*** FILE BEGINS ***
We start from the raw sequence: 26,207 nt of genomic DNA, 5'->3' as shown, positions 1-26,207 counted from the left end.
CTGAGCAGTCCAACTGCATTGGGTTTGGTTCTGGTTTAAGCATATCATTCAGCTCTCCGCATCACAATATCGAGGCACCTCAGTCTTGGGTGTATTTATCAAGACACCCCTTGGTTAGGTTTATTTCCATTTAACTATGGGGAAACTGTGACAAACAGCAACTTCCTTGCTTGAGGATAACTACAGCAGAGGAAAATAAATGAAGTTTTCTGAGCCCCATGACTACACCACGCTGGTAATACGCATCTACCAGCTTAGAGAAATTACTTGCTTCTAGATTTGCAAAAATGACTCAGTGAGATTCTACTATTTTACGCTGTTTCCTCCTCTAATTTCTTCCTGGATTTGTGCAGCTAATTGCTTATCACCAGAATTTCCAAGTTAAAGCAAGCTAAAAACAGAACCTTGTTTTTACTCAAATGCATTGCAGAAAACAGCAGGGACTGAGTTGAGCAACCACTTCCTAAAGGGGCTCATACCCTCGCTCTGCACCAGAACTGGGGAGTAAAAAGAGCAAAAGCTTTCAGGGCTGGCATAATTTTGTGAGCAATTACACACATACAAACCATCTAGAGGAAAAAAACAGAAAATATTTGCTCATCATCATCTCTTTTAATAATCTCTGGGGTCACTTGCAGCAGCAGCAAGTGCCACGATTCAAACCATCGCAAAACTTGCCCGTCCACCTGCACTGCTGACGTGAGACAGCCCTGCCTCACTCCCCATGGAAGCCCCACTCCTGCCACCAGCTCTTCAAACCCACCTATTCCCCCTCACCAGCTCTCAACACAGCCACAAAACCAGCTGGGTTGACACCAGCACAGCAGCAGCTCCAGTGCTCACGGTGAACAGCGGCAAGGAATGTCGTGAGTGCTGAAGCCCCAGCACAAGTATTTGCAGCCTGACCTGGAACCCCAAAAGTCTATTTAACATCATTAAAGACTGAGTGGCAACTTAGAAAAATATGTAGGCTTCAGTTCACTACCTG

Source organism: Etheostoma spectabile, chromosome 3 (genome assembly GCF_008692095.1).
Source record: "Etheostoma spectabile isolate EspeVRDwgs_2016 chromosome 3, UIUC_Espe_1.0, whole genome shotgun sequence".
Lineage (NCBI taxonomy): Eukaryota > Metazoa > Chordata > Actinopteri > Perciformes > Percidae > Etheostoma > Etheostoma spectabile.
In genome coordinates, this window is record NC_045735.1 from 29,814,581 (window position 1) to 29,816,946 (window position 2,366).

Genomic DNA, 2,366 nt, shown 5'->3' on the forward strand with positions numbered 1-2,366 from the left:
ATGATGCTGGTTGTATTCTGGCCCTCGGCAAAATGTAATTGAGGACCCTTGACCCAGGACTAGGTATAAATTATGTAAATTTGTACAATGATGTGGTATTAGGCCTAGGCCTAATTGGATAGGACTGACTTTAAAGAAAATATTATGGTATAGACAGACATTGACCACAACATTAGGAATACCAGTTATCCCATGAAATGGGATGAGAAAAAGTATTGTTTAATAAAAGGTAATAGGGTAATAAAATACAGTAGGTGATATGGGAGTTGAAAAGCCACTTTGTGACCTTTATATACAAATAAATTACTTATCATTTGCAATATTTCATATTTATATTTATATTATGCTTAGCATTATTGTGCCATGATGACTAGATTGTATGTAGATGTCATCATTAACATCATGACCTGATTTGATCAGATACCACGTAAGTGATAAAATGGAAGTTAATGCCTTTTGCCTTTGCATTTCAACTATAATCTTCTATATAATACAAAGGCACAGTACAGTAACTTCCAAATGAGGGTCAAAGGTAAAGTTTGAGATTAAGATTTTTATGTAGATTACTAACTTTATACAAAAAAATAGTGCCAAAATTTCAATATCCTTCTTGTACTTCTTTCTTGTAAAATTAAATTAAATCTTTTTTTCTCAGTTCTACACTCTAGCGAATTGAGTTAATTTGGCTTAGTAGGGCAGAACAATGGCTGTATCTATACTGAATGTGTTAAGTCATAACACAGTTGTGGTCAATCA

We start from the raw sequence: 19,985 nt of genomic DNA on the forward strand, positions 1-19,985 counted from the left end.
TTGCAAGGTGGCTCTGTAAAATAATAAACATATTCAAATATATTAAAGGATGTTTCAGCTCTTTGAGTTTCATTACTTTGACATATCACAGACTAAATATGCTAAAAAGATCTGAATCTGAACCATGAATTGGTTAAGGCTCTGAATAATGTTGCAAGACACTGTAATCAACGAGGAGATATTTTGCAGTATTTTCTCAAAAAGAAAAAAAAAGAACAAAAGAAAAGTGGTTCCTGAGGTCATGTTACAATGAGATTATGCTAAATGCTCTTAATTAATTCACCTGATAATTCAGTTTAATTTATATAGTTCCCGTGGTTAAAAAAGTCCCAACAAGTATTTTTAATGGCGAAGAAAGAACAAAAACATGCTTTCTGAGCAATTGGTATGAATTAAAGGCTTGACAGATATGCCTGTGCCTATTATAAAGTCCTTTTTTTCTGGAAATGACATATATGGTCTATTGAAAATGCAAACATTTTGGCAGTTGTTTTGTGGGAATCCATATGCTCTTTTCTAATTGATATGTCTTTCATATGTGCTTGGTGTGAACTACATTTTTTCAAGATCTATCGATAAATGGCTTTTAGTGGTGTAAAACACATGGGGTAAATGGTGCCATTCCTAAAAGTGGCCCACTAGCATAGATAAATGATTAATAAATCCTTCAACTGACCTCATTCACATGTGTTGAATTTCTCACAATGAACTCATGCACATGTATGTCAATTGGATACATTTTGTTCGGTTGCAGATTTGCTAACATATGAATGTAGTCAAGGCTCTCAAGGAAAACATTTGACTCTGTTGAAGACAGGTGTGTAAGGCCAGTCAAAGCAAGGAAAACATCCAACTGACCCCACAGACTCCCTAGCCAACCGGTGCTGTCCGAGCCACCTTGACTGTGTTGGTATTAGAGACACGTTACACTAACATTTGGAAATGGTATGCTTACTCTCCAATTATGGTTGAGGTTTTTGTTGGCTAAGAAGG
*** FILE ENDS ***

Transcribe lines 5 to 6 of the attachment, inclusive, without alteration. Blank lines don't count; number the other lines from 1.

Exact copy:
Lineage (NCBI taxonomy): Eukaryota > Metazoa > Chordata > Actinopteri > Perciformes > Percidae > Etheostoma > Etheostoma spectabile.
In genome coordinates, this window is record NC_045735.1 from 29,814,581 (window position 1) to 29,816,946 (window position 2,366).